Why Keira Knightley Was 'Pleased' with Her 4½-Year-Old Daughter's Reaction to Sleeping Beauty
Keira Knightley and husband James Righton share daughters Delilah, 6 months, and Edie, 4½
Keira Knightley‘s daughter isn’t even 5 years old yet, but she already knows all about the rules of consent.
“When we watched Sleeping Beauty, she said, ‘It’s not okay that man kissed her without her permission!’ ” recalls Knightley, jokingly groaning as she admits that in terms of fairy-tale movies, her older child has “watched them all.”
“I can’t tell you how pleased I was,” the 34-year-old mother of two (she and husband James Righton also share 6-month-old daughter Delilah) adds of Edie’s response to the kiss near the end of the movie. “If I don’t do anything else, I’ve managed to drum that in!”
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Another big lesson Knightley is undoubtedly passing on to her girls? Not to limit themselves to the societal standards “that you have to feel guilty about doing well” as a woman “if it’s making a man feel uncomfortable.”
“It doesn’t with my husband and it didn’t with my dad. But yet our society is telling us that’s what it should be,” the star says. “A lot of the time, my mum was earning more than my dad and that was never an issue. I mean, sometimes he earned more, sometimes she earned more. I was not raised to think that was anything other than normal.”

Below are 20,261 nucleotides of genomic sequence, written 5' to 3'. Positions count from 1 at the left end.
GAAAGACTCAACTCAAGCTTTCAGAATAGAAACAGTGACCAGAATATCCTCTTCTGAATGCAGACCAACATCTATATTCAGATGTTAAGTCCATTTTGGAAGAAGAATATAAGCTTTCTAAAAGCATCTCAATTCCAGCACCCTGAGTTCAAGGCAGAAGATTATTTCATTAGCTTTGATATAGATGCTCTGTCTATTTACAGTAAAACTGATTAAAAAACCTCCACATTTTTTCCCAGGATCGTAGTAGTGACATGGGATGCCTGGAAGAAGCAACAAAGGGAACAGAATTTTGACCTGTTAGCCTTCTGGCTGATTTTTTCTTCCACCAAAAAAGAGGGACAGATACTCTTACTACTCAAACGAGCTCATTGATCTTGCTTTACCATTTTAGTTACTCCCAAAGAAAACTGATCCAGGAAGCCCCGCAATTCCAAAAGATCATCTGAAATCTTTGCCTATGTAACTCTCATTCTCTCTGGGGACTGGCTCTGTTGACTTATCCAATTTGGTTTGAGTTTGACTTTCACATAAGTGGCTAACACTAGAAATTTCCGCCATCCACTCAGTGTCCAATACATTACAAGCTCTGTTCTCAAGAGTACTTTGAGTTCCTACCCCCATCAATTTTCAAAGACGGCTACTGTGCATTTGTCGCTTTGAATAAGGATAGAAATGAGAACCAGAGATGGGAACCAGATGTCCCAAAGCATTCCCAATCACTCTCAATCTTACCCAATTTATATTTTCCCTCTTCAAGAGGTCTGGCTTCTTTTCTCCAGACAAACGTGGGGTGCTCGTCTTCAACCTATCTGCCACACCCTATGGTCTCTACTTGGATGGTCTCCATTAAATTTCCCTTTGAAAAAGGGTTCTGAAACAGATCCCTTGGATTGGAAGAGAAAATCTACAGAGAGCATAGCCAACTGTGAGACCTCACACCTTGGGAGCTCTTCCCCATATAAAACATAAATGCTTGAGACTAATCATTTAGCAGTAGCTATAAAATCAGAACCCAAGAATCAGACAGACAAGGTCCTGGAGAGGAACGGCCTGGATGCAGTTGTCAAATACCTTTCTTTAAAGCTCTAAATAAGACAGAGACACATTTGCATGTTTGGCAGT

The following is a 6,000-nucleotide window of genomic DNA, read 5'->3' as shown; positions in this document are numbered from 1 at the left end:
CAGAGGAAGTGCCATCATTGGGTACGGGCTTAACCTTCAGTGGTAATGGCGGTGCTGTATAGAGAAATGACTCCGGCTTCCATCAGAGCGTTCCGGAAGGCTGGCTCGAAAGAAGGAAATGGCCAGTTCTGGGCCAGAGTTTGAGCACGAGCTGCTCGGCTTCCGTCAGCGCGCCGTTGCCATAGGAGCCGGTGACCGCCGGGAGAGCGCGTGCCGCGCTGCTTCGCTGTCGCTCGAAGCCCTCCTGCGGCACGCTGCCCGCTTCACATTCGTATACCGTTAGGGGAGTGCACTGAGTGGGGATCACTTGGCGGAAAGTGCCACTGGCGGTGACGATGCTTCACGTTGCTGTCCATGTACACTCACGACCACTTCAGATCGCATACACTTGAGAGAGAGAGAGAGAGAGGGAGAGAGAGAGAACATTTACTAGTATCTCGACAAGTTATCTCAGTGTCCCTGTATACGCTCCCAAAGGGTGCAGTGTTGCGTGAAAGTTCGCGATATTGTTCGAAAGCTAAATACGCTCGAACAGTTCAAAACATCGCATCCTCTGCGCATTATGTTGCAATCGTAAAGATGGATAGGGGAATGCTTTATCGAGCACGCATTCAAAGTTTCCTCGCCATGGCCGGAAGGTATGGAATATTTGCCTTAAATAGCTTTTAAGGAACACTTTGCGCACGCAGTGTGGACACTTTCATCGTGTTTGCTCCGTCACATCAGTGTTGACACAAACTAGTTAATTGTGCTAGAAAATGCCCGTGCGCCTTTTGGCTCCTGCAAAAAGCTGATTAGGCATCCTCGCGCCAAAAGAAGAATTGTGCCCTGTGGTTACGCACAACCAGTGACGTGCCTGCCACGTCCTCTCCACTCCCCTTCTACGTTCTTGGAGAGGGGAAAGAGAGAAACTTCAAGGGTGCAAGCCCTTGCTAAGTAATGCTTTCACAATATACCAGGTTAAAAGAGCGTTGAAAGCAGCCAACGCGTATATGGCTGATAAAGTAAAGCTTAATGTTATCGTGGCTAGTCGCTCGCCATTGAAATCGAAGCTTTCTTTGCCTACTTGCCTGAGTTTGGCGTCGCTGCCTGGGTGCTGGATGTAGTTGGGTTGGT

When asked about keeping it real concerning the more difficult sides of motherhood as opposed to what is often portrayed on social media, Knightley tells PORTER she more so believes “it’s important to counter a single narrative,” as opposed to moms feeling like they have to hide “the perfect side of [motherhood] because, every so often, you might have the perfect side of it and you should celebrate that.”
“But the rest of it also exists,” the actress says. “The first time [around], I just felt that all I could see was this one narrative and it made me feel totally alone. And then after whispered conversations with other mothers, I realized this is actually about our lives and our experiences not being told fully. That’s where I had a problem with it.”
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Knightley discusses some of the themes in her new film Misbehaviour and how they affect her own life, touching on a childcare-focused scene that involved many dads — something that many might not often see in real life.
“It’s not expected that men should look after their children; it’s seen as a bonus,” the Official Secrets actress tells the magazine, rolling her eyes. “Even in the workplace, my husband is never asked about childcare, whereas that would be asked of me: ‘So what are you doing with the kids?’ ”
In terms of her career, Knightley believes “you have to give female filmmakers the chance to fail, because men are given that chance and then they come back and make amazing films, but female directors are not. They are expected to be perfect, right from the get-go.”
“You need to have women telling their experiences, [which] don’t all stop at happily ever after,” she adds. “What the f— happens after happily ever after?”
Misbehaviour hits U.K. theaters on Friday.